For now, though, now you know; you’re welcome.

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Hat Tricks: Bowling for Wickets

Good afternoon, Bologna Followers. Are you ready for this weeks edition?

Too bad if you aren’t because here we go.

This one’s for all the sports fans out there & explains one of the most common terms used in the world of sports:

Hat trick.

I’m sure quite a few of you know that the term is used in many sports (water polo, soccer & hockey, to name a few), but what you might not know is that it actually originates in the English game of  Cricket.

Cricket consists of two teams, which are made up of eleven members. Similarly to baseball, one team takes the field, while the other bats.  The bowler attempts to throw the ball past the batsman & hit a wicket, which is positioned directly behind the batsman. If the batsman hits the ball, he gets to run back & forth between wickets, racking up runs. Conversely, if the bowler hits the wicket, the batsman is dismissed (that’s cricket speak for out).

In 1858, a player by the name of H. H. Stephenson was in his prime. He was a bowler, who, according to Wikipedia bowled, “right-arm fast roundarm.” I have no idea what that means aside from the fact that he threw the ball fast. If a cricket lover out there could enlighten me as to what this means, that would be great.

Anyway, one day, while his team was playing the twenty two of Hallam (because apparently nobody cared if teams there wasn’t an equal number of players on each team back then), Stephenson dismissed three batsmen in a row by hitting the wickets. That’s three wickets in three balls. That’s comparable to a pitcher in baseball completing an inning by striking out the side with nine swing & miss pitches. It’s a pretty impressive.

The tradition back then was to reward outstanding athleticism by holding monetary collections for gifts, regardless of team affiliation. Both teams pitched in & in this case, they raised enough money to buy Stephenson a hat.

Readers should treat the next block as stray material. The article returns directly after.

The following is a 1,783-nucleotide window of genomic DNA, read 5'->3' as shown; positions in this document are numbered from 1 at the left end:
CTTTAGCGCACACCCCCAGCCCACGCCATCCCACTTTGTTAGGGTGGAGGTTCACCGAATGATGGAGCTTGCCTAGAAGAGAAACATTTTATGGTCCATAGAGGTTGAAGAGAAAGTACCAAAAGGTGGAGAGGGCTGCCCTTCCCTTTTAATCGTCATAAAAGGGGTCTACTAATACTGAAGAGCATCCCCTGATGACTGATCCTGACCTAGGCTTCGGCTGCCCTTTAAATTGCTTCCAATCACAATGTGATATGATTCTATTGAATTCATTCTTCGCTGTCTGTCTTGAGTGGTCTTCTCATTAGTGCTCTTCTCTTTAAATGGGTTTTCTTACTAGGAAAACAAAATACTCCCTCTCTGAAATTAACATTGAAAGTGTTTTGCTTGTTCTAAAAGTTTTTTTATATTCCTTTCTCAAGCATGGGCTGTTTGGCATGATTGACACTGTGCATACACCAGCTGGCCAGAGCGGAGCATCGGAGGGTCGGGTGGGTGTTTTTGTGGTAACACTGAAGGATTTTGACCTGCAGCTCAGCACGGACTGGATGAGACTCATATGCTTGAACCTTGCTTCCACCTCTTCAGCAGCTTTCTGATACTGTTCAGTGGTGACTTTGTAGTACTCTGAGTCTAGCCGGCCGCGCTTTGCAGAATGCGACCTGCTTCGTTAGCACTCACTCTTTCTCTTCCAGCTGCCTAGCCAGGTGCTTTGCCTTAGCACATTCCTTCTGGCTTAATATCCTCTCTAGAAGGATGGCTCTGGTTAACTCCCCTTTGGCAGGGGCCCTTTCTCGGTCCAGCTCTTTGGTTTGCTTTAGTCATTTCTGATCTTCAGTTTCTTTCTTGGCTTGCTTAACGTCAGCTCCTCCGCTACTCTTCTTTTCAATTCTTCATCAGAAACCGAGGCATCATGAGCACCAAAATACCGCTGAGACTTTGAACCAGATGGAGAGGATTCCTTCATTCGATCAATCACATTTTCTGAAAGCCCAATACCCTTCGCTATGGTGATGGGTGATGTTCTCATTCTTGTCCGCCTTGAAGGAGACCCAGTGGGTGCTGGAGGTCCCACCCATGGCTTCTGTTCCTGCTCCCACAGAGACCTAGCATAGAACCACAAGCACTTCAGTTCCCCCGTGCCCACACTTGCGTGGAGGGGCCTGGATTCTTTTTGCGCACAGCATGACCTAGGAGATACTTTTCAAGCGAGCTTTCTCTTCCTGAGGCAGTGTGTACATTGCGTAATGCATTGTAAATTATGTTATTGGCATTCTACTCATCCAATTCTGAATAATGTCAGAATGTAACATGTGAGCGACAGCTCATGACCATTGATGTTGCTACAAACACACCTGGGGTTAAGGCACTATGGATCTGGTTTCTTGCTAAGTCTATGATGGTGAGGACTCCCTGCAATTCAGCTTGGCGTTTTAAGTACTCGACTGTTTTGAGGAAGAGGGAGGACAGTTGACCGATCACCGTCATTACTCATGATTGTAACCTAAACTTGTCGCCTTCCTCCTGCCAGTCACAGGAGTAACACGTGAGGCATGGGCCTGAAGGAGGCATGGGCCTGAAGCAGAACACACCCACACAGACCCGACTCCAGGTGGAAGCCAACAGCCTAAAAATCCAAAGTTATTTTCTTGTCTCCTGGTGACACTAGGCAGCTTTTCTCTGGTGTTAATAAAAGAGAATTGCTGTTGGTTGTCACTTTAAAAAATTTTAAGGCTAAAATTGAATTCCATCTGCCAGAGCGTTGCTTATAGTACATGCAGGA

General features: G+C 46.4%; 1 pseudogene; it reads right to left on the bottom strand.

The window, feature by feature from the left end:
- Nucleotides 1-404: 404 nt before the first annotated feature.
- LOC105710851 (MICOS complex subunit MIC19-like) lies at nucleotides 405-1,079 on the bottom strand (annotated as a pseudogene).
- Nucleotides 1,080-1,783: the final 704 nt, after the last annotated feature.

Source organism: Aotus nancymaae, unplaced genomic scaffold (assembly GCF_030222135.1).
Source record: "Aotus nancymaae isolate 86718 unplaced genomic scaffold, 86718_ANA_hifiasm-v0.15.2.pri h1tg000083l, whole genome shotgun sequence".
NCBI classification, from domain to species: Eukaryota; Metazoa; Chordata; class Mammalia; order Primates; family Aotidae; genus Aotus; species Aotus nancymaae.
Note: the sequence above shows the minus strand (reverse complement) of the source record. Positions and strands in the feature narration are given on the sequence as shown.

Stephenson went on to have a very fulfilling career, going on to play globally, while posting a bunch of outstanding stats & playing teams named The Ovens. You can check out the stats from his 1861-1862 season here, if you’re interested.

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H.H. Stephenson (Middle row: Second from left) with his English touring team, while aboard ship in North America.

In 1878, a newspaper dubbed hitting three wickets on three balls a  “hat trick” & awarding the athlete a hat upon completion became tradition. Now, everyone who hits three wickets in a row earns a hat.

The term translated across the sporting world & made its way to various sports, the most famous use being when a player in hockey scores three goals in one game. By 1940, the Toronto Maple Leafs were awarding their hat tricking players with hats.

HatTrick

In hockey, the formal presentation has given way to fan celebration, apparent here as they shower the ice with hats after Alex Ovechkin’s 2010 hat trick for the Capitals.

I’m not the most gigantic sports fan, but it’s nice to think that this expression has its roots back in a day when playing sports really was about having fun & honoring fellow & opposing athletes alike, instead of pumping full of steroids & throwing fits when you can’t score your eight million dollar deal.

At any rate, I hope you enjoyed this & now there’s only one thing left to say:
Now you know; you’re welcome.